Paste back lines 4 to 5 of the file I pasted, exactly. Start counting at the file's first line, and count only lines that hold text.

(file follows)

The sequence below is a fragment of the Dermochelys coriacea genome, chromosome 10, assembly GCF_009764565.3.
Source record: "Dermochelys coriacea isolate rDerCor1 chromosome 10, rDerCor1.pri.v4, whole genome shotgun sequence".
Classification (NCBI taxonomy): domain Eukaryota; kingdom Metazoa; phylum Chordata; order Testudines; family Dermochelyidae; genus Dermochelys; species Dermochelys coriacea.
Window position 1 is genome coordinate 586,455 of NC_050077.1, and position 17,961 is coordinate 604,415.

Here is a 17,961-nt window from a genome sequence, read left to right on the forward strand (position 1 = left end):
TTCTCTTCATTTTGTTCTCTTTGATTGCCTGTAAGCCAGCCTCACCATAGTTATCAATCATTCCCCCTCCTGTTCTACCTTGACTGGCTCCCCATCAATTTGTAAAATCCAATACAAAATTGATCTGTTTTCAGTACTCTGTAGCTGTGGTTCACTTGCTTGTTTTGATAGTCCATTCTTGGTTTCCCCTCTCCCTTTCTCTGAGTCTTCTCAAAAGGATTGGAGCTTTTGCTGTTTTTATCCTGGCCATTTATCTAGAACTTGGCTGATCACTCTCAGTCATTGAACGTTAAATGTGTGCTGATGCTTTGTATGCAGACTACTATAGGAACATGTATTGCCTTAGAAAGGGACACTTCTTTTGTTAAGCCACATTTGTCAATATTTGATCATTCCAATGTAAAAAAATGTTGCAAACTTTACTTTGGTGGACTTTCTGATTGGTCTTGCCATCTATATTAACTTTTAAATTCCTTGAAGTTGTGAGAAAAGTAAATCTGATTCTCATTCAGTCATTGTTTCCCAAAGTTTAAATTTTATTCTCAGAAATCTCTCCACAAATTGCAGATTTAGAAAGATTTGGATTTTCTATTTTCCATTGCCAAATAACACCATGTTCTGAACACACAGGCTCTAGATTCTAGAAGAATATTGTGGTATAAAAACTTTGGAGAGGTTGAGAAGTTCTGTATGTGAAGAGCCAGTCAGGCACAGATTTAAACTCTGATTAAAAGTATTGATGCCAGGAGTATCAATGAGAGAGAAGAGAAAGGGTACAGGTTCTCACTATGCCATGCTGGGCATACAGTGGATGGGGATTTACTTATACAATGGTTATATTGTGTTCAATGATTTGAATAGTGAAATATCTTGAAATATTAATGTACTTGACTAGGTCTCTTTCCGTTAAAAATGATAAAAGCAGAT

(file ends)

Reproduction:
Window position 1 is genome coordinate 586,455 of NC_050077.1, and position 17,961 is coordinate 604,415.

Here is a 17,961-nt window from a genome sequence, read left to right on the forward strand (position 1 = left end):